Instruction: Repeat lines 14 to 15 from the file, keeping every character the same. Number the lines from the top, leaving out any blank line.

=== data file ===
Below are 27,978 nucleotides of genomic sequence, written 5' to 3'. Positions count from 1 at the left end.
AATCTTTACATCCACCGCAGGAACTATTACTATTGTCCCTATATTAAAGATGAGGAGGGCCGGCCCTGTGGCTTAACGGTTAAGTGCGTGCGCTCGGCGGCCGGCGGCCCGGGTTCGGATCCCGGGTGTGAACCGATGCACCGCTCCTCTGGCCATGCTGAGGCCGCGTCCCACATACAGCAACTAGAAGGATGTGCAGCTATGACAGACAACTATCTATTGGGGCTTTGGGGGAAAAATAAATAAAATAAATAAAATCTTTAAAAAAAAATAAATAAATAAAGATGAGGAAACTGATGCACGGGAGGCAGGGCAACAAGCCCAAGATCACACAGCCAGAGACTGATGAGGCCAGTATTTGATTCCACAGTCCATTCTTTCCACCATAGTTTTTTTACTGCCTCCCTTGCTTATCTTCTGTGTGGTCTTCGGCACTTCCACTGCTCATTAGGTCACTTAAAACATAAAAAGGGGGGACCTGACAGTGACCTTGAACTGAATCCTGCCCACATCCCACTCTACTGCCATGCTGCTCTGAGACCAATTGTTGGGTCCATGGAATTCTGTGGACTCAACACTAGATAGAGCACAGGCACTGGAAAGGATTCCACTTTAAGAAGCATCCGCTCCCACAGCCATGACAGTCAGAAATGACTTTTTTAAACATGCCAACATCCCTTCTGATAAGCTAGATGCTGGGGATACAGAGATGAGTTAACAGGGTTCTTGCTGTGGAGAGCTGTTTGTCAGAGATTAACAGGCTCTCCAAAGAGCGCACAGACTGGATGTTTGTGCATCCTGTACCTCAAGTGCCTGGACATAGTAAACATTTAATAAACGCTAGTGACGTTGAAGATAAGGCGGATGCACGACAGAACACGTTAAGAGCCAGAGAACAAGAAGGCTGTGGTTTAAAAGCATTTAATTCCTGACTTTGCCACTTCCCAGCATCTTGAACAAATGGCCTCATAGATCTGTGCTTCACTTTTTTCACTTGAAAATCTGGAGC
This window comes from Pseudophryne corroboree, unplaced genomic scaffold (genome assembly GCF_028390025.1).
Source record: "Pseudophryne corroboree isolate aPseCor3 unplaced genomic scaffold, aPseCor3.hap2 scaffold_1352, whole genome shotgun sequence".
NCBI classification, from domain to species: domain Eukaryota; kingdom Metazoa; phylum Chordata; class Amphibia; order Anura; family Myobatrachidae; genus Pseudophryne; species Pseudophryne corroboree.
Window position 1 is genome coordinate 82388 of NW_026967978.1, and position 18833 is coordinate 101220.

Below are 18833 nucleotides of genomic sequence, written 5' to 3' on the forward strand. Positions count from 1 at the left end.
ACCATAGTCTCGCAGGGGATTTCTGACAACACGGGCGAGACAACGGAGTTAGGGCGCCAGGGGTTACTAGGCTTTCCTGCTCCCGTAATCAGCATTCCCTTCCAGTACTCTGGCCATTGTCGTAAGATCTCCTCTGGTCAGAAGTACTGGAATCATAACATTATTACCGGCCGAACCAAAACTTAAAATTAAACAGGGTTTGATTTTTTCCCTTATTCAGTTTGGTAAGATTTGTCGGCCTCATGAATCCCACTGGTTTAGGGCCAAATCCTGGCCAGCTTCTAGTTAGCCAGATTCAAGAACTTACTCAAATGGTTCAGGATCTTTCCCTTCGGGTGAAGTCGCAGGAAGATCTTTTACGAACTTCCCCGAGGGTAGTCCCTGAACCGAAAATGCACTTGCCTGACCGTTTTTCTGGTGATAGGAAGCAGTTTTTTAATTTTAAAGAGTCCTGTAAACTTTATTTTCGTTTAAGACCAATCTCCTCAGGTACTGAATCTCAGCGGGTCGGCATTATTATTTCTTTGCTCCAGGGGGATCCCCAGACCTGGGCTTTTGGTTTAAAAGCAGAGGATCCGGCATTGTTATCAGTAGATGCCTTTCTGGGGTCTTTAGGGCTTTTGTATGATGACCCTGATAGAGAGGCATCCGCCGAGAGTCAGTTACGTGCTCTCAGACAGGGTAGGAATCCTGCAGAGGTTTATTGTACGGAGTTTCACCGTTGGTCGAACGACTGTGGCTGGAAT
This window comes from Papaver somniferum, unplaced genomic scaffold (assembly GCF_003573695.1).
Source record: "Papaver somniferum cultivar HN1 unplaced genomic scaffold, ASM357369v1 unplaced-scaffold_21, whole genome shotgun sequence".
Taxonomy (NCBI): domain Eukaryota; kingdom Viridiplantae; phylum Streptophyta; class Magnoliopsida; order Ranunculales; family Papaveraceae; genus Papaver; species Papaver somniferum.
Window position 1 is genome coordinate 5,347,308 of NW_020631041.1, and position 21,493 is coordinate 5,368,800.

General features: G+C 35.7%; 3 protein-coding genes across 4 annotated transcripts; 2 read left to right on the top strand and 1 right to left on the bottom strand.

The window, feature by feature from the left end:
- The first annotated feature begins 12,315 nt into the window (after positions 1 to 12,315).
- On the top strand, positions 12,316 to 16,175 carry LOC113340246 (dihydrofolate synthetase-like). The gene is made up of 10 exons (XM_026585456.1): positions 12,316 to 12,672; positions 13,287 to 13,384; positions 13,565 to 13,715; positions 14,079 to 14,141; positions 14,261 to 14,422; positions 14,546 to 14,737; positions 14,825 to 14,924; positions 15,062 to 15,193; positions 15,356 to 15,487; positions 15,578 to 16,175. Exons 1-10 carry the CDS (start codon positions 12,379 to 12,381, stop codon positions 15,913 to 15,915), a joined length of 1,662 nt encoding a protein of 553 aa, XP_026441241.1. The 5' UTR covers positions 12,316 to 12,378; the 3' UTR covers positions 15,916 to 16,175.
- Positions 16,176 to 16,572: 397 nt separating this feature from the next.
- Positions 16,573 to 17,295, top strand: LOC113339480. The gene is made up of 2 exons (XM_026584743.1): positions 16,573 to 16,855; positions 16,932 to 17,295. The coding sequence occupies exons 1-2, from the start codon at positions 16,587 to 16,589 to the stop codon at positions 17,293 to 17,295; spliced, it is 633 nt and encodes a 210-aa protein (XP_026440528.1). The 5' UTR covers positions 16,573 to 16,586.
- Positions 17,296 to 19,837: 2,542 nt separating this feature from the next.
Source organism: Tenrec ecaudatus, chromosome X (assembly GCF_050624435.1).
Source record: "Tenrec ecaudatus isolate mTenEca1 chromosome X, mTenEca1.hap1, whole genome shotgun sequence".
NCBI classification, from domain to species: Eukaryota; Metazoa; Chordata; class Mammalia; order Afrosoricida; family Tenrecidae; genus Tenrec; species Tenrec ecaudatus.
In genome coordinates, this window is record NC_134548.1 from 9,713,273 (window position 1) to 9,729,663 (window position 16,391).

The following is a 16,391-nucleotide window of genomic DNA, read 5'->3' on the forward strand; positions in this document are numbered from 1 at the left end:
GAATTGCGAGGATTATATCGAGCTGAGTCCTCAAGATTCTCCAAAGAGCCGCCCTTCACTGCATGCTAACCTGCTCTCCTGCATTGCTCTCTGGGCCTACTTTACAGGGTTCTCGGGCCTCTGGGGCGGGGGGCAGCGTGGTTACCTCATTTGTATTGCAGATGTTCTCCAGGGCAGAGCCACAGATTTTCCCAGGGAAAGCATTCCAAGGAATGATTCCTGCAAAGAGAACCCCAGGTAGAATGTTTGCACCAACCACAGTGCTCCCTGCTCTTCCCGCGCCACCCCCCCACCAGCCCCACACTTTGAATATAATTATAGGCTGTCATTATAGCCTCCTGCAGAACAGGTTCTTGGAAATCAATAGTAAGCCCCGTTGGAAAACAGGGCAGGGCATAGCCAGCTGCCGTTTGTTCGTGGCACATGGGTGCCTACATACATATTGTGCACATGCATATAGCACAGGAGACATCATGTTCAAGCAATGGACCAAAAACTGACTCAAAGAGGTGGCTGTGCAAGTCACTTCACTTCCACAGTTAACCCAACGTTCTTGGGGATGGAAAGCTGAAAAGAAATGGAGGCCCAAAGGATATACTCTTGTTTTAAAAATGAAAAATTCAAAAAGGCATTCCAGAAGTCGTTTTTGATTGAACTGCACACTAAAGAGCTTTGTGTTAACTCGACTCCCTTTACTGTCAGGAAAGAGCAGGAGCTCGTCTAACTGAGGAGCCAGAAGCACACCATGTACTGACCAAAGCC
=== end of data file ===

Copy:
The window, feature by feature from the left end:
- The first annotated feature begins 12,315 nt into the window (after positions 1 to 12,315).